Equity Partnership Agreement: Everything You Need to Know
An equity partnership agreement is a legal document stating the rights and obligations of the partners in an equity partnership.3 min read
2. Types of Partnership Agreements
3. Lockstep Partnership System
4. Eat-What-You-Kill Partnership System
5. Basics of the Written Equity Partnership Agreement
6. Joint and Several Liability
7. Equity Ownership
8. Sweat Equity
Updated July 6, 2020:
A partnership is a legal arrangement where two or more individuals agree to pool their financial and human resources for a business venture. Each partner is given a portion of the profits and losses of the business.
An equity partnership agreement is a legally binding agreement between the partners of a partnership that sets forth the rights and obligations of the partners and the proportion of their equity in the business. An equity partner owns part of the company and is entitled to a percentage of the partnership's profits. An equity partnership agreement should spell out the rights and obligations of all the partners in the partnership, including the equity partners.
Types of Partnership Agreements
Partnership agreements are of two types, including:
- General partnership: Here, each partner has personal and collective liability. In general partnerships, each partner is responsible for his liabilities and the liabilities of other partners in the business.
- Limited Liability Partnership: In this type of partnership, each partner's liability is restricted to the proportion of his or her investment in the company. Also, partners do not share the responsibilities of other partners.
A partnership agreement sets forth the status of the company as either a general or limited liability partnership.
Lockstep Partnership System
A lockstep partnership is a type of equity partnership where senior partners who have spent more years with the business receive a more substantial proportion of the business profits compared to new equity partners. However, the business community no longer favors the lockstep partnership system.
Critics of the system note that it discourages partners who are eager to earn more and lacks accountability. However, advocates of the system argue that it shields partners from loss of earnings and reduces internal competition.
Eat-What-You-Kill Partnership System
The Eat-What-You-Kill Partnership System is the second form of equity partnership. In this system, each partner gets a certain proportion of the company's profits, and individuals also receive compensation for their efforts towards running the business.
Supporters of the Eat-What-You-Kill Partnership System argue that it allows partners to have more control over their earnings and customers and enables them to have a clear understanding of what they must do to achieve their target income.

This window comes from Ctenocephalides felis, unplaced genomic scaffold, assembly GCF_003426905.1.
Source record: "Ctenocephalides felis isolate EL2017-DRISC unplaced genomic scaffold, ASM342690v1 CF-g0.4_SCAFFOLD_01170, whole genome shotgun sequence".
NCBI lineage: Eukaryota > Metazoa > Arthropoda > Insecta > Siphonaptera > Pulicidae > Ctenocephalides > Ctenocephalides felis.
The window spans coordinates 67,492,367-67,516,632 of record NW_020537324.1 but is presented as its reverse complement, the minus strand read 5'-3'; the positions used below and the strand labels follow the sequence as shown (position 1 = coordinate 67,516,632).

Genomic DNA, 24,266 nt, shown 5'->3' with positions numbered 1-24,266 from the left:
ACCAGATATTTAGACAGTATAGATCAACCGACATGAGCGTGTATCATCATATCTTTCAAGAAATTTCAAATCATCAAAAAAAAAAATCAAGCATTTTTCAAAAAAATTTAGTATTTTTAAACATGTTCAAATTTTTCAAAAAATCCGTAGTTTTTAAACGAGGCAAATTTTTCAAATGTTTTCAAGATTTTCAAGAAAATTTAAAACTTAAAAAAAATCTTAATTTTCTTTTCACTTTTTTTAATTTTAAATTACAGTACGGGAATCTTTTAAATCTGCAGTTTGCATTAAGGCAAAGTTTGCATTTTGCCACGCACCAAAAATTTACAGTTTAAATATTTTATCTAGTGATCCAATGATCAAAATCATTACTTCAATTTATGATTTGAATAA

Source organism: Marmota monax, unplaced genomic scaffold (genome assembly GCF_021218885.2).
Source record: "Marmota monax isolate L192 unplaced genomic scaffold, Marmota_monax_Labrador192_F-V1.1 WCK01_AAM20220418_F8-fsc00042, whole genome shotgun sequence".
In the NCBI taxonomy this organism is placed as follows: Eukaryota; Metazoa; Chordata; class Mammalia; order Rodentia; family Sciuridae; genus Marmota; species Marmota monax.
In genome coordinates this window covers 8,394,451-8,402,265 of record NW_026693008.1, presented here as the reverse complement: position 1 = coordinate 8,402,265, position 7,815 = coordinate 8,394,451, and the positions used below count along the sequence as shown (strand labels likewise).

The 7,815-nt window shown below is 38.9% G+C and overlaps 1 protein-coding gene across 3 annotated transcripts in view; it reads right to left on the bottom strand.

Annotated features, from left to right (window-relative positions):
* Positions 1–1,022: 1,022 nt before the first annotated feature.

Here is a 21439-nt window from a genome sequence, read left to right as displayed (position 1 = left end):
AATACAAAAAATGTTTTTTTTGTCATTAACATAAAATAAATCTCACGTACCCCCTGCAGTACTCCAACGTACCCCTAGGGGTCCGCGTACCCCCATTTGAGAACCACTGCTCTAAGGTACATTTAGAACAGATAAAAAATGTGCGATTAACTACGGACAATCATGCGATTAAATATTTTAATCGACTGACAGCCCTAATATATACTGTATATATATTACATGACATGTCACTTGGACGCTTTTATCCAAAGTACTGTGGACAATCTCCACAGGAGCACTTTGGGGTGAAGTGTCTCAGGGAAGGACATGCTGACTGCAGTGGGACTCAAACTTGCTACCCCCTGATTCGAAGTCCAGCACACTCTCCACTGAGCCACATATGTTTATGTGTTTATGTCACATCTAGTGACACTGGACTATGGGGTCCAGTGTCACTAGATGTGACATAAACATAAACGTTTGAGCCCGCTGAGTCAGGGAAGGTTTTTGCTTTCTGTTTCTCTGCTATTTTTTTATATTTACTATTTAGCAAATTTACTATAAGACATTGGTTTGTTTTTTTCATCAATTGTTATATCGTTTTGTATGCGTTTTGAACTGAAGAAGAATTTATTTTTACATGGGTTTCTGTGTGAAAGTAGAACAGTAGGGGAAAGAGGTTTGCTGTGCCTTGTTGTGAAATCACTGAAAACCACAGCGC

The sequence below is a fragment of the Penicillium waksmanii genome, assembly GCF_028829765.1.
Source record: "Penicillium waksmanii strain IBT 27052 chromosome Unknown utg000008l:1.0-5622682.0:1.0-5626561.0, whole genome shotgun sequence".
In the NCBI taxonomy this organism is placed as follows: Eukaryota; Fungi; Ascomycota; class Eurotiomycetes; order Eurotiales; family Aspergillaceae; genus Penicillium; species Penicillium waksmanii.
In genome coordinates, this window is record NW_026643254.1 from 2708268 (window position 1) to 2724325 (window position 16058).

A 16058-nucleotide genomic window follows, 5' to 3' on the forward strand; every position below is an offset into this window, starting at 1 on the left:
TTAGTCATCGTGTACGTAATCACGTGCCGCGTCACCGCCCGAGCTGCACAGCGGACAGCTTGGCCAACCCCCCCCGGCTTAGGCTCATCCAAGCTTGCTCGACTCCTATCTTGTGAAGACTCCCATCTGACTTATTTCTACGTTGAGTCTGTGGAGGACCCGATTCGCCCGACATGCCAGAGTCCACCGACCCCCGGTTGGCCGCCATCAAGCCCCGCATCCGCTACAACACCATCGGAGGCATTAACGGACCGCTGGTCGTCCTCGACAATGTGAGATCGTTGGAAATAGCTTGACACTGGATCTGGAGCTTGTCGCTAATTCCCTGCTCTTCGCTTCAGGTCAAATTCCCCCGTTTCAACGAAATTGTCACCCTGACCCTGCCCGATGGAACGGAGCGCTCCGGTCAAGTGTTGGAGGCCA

The downside of this system is that it can lead to a lack of management because it gives no recognition to non-billable time partners spend managing the partnership. Additionally, the system also discourages the training of new or junior employees.
Basics of the Written Equity Partnership Agreement
An equity partnership agreement should list the rights, responsibilities, and obligations of each partner. The contract should also address the proportion of the company's profits that each partner will receive. Partnership agreements should also allocate losses to future partners.
Furthermore, the partnership agreement should address how the business will make important decisions for running its operations. In addition to these, the partnership agreement should discuss how the dissolution of the company will be handled in the event of a partner's exit from the partnership or death.
Joint and Several Liability
Only the general partners of a limited partnership are personally liable for the debts and obligations of the company. If the company goes bankrupt, the general partner's assets can be used to settle the debts of the partnership. However, all partners in a general partnership have joint and several liability. If one of the partners is involved in a lawsuit, all the partners can be sued along with that partner.
The equity partnership agreement should state each partner's equity ownership in the business. The equity owned does not have to be equal to the investment of each partner because equity ownership can also be based on non-monetary contributions such as the connections partners bring to the company or real-life professional and managerial skills.
Sweat equity is an investment of work and effort in a business, enterprise, or project. It is one of the ways of adding equity to a business. Sweat equity can serve as equity for partners who have no money to invest in a partnership. A Sweat Equity Agreement has no monetary value on its own. However, it provides value-adding actions and effort to the business.
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